The bibliographic information here was edited and provided by Alexander C. Smith, Brigham Young University.
Pfeiffer was born on October 14, 1797 in Vienna, Austria. The only girl in her family, Pfeiffer was raised by her father in true male-like fashion. She was encouraged to dress like a boy, play boy's games and take part in activities that were normally reserved for the male gender. However, after her father's passing, she was handed over to maternal care and very quickly grew to live within the bounds of the accepted female roles.
On May 1, 1820 she married Dr. Pfeiffer, a lawyer, who was 24 years older than she was. Their marriage was an unhappy one, and after he died and their sons had homes of their own, Pfeiffer was free to fulfill her childhood dream of travelling the world. Indeed, she travelled the world several times over; travelling perhaps further than any other female writer of the 19th century. Suffering from a disease she contracted in Madagascar, she never fully recovered and died on October 27, 1858 in Vienna, Austria. The exact cause of her death is unknown, however maleria is believed to be the most probable.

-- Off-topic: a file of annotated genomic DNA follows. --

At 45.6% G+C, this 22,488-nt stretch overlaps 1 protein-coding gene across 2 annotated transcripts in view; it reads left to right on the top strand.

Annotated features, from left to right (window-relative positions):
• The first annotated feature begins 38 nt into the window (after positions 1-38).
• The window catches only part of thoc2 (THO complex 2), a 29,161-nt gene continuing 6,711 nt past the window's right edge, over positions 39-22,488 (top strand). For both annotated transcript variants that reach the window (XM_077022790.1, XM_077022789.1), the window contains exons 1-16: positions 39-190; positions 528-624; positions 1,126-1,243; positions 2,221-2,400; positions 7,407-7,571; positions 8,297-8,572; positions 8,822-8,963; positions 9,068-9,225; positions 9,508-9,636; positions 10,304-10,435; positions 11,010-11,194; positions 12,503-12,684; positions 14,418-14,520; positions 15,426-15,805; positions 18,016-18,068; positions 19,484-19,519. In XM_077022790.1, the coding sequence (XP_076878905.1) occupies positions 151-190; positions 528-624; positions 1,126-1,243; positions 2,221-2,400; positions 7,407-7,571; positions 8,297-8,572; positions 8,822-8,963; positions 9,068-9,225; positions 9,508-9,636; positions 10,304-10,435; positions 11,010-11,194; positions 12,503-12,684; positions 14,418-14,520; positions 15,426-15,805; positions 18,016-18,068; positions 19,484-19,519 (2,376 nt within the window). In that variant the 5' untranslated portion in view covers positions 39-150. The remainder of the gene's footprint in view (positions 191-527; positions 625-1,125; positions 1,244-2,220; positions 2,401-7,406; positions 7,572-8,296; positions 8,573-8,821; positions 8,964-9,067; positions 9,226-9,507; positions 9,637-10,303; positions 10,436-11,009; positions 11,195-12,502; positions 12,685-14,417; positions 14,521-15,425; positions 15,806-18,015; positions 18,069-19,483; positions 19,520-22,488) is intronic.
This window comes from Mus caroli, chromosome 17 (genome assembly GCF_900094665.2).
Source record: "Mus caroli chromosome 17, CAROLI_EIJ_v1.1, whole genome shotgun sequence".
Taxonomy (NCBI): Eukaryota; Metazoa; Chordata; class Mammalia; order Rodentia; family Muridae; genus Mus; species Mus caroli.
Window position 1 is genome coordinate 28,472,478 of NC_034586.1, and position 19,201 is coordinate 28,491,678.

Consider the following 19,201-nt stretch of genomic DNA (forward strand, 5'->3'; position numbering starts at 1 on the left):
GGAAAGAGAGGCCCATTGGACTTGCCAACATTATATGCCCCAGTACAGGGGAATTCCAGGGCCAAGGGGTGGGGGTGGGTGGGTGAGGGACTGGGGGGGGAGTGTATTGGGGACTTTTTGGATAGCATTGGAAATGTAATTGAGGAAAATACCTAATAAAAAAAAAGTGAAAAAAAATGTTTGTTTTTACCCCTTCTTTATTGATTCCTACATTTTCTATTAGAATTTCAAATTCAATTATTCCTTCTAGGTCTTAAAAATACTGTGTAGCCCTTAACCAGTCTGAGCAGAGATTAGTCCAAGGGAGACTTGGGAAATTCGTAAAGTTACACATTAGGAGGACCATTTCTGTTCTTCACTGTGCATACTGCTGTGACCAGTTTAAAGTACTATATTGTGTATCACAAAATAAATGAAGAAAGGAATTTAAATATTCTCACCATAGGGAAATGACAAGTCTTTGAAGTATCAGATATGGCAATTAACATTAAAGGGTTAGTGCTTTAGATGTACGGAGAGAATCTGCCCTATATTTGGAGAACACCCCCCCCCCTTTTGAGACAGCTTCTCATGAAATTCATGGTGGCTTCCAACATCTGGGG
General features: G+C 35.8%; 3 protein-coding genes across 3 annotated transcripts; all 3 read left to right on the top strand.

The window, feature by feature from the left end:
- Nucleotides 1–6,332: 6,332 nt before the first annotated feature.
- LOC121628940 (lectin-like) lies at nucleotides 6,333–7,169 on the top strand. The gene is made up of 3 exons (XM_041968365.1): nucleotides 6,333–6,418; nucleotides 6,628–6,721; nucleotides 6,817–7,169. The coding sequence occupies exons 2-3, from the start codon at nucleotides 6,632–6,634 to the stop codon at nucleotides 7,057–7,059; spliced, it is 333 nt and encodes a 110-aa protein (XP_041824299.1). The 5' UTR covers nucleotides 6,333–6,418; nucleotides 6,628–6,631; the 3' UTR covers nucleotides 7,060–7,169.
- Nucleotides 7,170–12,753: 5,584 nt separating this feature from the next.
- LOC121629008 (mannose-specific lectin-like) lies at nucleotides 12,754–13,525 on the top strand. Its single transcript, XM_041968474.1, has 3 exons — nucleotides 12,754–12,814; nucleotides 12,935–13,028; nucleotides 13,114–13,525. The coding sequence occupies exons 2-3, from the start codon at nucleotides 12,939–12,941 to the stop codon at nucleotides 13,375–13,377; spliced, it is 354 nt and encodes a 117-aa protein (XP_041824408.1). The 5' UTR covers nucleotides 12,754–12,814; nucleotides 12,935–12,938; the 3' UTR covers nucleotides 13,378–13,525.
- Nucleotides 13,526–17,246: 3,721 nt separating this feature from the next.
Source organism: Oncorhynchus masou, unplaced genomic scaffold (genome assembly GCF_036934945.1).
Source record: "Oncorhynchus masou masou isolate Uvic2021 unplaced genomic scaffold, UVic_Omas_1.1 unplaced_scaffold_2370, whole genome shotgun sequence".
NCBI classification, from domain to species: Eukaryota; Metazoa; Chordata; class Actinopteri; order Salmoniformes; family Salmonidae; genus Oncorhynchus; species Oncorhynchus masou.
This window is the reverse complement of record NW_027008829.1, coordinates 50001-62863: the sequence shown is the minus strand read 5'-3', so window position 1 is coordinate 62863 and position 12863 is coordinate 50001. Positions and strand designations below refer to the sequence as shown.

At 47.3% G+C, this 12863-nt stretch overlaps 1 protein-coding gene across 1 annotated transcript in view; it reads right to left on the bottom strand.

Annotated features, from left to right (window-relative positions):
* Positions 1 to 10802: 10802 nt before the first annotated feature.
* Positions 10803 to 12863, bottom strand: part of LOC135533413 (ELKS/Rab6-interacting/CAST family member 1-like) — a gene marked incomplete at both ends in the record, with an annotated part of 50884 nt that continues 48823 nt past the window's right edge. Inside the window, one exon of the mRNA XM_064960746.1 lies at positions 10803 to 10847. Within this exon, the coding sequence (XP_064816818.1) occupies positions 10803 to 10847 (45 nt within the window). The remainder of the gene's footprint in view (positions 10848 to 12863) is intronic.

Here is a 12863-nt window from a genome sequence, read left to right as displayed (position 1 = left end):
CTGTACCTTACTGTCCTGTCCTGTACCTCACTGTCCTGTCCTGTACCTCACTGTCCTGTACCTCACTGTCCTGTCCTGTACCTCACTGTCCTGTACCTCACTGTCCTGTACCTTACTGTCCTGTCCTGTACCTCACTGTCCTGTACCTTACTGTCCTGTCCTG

Pfeiffer recorded all of her travels and published them in over 10 volumes. Her final travels in Madagascar were published on her behalf by her son, Oscar Pfeiffer. These journals recount the remarkable experiences of a 19th century female traveller who encountered cannibals, criminals and various religious groups, including the newly founded "Mormon church" (The Church of Jesus Christ of Latter-day Saint, now headquartered in Salt Lake City, Utah).